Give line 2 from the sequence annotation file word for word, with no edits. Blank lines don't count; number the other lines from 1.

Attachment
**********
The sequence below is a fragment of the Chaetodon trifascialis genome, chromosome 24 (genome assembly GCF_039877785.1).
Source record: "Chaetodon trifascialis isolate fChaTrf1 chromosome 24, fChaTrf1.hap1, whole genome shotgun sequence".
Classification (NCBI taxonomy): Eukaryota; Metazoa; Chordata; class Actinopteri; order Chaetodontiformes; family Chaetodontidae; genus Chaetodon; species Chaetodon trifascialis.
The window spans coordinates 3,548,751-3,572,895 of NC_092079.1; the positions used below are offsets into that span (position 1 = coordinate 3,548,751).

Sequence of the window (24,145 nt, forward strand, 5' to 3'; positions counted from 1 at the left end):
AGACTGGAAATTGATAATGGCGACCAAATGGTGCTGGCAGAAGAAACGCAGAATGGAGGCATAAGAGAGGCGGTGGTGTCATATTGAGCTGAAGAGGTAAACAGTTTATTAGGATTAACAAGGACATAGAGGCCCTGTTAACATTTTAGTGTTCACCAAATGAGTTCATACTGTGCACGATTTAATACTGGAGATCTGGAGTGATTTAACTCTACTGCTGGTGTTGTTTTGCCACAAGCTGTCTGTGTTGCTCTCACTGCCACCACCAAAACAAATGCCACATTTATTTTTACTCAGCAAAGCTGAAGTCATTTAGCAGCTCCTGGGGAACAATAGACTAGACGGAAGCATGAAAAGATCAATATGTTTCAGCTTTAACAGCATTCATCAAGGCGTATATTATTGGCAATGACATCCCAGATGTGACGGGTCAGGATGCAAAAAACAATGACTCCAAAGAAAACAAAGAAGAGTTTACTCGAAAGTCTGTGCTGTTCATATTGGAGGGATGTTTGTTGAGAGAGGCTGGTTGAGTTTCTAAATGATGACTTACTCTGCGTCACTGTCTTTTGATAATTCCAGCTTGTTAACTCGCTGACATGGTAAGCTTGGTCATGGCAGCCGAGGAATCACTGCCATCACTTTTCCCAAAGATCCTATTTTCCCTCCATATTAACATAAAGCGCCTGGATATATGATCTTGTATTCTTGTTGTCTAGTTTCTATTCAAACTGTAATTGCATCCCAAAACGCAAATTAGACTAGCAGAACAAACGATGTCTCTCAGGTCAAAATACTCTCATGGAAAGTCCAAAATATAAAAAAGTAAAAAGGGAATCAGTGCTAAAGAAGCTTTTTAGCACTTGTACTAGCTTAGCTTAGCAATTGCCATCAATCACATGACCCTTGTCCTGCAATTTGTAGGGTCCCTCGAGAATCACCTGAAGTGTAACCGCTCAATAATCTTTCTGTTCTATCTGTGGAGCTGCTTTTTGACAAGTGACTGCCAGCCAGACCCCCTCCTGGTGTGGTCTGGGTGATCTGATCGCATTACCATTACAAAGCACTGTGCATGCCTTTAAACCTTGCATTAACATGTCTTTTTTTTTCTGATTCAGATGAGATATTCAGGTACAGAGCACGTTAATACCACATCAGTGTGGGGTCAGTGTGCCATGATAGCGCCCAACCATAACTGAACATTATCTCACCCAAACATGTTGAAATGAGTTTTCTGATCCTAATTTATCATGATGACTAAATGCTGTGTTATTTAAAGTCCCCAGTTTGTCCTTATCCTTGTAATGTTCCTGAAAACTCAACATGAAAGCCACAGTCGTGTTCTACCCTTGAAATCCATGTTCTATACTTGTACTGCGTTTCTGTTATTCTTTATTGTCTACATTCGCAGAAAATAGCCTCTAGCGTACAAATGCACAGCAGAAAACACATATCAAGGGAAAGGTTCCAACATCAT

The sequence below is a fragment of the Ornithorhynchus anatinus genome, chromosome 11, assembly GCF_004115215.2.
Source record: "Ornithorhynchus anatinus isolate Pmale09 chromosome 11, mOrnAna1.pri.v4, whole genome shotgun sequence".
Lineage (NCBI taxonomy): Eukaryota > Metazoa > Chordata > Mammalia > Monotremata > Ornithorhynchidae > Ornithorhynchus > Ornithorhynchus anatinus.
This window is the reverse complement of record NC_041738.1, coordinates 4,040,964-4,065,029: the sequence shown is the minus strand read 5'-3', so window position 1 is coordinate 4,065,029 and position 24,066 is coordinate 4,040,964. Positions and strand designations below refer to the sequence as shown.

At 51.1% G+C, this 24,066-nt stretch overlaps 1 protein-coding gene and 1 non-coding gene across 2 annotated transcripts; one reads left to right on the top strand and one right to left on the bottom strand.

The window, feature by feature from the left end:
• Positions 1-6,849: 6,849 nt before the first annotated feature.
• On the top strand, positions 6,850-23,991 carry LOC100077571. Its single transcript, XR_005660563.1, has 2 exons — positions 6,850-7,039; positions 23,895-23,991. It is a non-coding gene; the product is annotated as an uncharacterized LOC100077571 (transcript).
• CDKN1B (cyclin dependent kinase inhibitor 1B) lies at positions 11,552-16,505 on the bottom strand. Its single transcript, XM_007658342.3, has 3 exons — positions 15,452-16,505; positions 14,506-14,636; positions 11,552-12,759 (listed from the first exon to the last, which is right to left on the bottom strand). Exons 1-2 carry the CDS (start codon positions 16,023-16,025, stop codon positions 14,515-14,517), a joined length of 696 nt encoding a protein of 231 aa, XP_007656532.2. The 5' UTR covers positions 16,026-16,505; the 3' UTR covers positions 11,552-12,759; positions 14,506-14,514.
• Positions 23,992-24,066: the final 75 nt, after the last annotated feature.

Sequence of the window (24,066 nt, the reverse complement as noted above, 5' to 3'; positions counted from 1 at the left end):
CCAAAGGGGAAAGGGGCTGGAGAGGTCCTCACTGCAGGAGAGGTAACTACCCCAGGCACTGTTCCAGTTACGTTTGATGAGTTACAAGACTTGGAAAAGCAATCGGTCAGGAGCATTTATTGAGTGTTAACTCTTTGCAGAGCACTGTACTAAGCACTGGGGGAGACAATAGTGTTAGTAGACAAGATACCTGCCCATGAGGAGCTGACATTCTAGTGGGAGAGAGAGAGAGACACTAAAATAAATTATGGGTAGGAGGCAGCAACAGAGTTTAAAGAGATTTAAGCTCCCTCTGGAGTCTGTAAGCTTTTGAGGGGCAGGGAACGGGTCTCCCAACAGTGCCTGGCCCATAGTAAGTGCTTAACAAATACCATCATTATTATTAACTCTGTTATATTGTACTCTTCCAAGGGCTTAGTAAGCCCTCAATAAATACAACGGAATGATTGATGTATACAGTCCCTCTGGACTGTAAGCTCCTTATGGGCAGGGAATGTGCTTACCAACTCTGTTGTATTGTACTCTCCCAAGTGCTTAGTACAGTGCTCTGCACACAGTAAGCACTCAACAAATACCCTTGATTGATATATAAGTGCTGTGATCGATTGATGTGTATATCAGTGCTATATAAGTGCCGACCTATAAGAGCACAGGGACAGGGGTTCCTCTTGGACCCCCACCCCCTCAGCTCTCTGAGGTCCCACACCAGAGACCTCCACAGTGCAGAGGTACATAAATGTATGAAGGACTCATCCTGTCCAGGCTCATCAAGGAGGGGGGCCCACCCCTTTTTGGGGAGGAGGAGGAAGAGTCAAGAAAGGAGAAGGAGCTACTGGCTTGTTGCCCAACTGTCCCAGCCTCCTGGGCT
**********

Source record: "Chaetodon trifascialis isolate fChaTrf1 chromosome 24, fChaTrf1.hap1, whole genome shotgun sequence".